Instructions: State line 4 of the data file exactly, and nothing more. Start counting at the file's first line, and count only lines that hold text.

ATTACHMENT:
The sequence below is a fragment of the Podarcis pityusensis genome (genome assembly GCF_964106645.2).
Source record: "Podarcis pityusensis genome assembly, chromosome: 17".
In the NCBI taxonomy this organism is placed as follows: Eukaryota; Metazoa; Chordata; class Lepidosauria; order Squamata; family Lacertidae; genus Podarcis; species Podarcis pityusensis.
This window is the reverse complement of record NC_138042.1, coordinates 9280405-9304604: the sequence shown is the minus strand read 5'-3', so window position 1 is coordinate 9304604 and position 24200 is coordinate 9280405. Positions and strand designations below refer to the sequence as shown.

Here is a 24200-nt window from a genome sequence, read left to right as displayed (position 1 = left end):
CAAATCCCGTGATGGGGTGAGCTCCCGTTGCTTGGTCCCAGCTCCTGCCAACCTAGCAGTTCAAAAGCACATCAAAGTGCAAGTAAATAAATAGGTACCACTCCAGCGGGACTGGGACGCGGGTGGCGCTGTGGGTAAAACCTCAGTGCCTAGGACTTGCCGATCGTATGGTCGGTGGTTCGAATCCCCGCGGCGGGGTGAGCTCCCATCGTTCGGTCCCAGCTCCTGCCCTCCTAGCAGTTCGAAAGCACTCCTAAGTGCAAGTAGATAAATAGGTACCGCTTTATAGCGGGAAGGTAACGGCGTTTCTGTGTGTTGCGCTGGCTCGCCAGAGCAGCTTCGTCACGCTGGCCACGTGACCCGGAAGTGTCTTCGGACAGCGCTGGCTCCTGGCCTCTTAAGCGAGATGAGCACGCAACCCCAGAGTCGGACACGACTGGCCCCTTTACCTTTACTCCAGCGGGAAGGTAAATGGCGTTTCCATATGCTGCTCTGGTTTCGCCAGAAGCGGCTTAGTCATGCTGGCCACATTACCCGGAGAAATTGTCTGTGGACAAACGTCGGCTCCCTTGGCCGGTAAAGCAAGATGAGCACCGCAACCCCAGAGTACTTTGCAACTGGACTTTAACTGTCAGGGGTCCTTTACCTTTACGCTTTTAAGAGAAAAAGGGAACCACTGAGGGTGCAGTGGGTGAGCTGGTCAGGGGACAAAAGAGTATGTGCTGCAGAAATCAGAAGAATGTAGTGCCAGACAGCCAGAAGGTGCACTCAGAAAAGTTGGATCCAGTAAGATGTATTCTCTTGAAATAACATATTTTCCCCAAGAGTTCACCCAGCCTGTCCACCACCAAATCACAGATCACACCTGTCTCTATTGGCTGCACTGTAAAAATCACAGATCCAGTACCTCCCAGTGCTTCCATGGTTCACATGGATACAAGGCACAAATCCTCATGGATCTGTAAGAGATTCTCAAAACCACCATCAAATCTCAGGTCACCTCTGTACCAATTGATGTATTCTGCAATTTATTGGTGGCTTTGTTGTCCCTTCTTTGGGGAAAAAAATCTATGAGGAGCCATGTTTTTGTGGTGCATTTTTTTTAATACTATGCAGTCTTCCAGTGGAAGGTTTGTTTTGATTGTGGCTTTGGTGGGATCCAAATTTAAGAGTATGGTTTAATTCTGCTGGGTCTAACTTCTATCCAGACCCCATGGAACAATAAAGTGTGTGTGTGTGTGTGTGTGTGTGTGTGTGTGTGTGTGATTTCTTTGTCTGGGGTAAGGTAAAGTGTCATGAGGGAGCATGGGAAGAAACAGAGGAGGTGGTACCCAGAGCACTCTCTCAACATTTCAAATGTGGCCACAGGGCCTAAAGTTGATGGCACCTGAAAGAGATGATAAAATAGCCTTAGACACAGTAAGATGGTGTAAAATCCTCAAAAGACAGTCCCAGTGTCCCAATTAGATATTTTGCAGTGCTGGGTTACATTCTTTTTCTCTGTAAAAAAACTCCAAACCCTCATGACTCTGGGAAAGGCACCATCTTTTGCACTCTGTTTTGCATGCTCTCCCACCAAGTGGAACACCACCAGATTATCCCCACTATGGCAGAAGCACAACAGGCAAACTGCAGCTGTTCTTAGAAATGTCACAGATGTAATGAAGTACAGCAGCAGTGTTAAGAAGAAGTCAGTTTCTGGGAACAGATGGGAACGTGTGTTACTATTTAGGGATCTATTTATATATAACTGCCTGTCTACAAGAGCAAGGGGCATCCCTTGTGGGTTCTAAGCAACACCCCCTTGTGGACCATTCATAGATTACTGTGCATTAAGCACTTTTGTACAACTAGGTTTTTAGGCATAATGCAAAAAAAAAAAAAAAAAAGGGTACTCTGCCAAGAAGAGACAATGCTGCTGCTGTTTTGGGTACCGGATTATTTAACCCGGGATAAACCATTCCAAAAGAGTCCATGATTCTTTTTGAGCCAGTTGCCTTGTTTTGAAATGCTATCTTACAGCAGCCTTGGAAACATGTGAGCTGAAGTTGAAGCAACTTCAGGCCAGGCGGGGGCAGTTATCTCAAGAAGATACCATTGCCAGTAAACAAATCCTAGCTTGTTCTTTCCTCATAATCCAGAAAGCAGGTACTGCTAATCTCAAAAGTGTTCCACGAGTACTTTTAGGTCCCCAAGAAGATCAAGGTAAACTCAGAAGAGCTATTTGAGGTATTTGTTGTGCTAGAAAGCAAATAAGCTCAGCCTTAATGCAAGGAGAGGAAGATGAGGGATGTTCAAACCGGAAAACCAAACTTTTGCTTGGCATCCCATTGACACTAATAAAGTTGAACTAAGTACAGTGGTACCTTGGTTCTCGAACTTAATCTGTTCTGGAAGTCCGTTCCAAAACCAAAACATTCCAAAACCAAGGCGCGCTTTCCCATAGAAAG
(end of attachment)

This window is the reverse complement of record NC_138042.1, coordinates 9280405-9304604: the sequence shown is the minus strand read 5'-3', so window position 1 is coordinate 9304604 and position 24200 is coordinate 9280405. Positions and strand designations below refer to the sequence as shown.